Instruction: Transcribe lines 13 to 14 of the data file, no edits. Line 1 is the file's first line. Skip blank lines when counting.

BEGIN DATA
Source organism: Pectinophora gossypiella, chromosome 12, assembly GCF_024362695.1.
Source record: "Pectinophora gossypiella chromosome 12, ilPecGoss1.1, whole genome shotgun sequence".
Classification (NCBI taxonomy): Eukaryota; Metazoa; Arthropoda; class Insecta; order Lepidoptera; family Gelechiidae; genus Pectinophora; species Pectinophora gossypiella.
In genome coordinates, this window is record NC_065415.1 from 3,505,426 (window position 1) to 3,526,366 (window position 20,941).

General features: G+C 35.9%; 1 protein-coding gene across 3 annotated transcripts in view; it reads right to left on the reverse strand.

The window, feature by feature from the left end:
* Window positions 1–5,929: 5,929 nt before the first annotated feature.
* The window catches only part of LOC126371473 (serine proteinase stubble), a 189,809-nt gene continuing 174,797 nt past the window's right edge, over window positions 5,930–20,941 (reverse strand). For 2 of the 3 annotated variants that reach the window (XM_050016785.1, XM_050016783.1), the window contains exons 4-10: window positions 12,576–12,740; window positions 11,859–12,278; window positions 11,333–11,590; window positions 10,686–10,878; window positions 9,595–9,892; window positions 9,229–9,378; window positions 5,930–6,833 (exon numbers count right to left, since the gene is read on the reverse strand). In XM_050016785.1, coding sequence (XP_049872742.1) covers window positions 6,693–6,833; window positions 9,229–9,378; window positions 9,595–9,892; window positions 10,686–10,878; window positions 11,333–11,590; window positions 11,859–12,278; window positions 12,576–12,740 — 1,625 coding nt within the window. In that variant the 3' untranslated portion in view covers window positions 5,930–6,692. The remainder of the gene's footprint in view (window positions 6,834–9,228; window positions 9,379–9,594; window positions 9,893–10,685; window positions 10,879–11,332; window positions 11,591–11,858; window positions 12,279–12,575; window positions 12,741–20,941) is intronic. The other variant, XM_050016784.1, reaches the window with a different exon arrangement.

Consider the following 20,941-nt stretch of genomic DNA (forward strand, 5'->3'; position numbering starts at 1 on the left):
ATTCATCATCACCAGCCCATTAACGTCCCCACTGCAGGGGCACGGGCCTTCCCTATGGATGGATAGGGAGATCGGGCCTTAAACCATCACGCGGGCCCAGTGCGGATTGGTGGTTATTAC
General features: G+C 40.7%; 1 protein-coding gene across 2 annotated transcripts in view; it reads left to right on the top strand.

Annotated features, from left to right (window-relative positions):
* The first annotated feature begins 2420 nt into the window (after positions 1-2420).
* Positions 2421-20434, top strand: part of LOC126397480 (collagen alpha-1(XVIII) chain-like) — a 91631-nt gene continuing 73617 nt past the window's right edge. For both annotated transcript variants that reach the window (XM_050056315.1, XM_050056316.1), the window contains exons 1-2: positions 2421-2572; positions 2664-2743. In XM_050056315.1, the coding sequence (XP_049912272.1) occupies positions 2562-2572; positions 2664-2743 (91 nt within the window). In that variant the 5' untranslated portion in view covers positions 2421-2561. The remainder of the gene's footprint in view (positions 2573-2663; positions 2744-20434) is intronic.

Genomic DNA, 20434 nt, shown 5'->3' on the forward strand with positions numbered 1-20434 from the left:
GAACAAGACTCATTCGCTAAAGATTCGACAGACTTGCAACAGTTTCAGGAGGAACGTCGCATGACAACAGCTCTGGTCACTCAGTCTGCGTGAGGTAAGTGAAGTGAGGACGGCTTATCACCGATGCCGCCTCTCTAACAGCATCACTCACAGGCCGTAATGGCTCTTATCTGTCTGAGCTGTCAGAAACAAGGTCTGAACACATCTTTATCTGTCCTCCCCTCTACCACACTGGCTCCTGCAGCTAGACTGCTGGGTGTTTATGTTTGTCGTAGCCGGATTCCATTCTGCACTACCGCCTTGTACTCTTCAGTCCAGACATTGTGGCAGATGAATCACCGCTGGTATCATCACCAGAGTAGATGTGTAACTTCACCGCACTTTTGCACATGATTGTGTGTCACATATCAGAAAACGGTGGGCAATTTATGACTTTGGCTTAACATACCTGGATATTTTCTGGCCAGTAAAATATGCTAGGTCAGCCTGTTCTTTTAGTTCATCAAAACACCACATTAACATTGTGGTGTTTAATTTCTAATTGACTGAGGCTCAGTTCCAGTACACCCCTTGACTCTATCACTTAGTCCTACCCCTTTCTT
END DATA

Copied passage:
* The first annotated feature begins 2420 nt into the window (after positions 1-2420).
* Positions 2421-20434, top strand: part of LOC126397480 (collagen alpha-1(XVIII) chain-like) — a 91631-nt gene continuing 73617 nt past the window's right edge. For both annotated transcript variants that reach the window (XM_050056315.1, XM_050056316.1), the window contains exons 1-2: positions 2421-2572; positions 2664-2743. In XM_050056315.1, the coding sequence (XP_049912272.1) occupies positions 2562-2572; positions 2664-2743 (91 nt within the window). In that variant the 5' untranslated portion in view covers positions 2421-2561. The remainder of the gene's footprint in view (positions 2573-2663; positions 2744-20434) is intronic.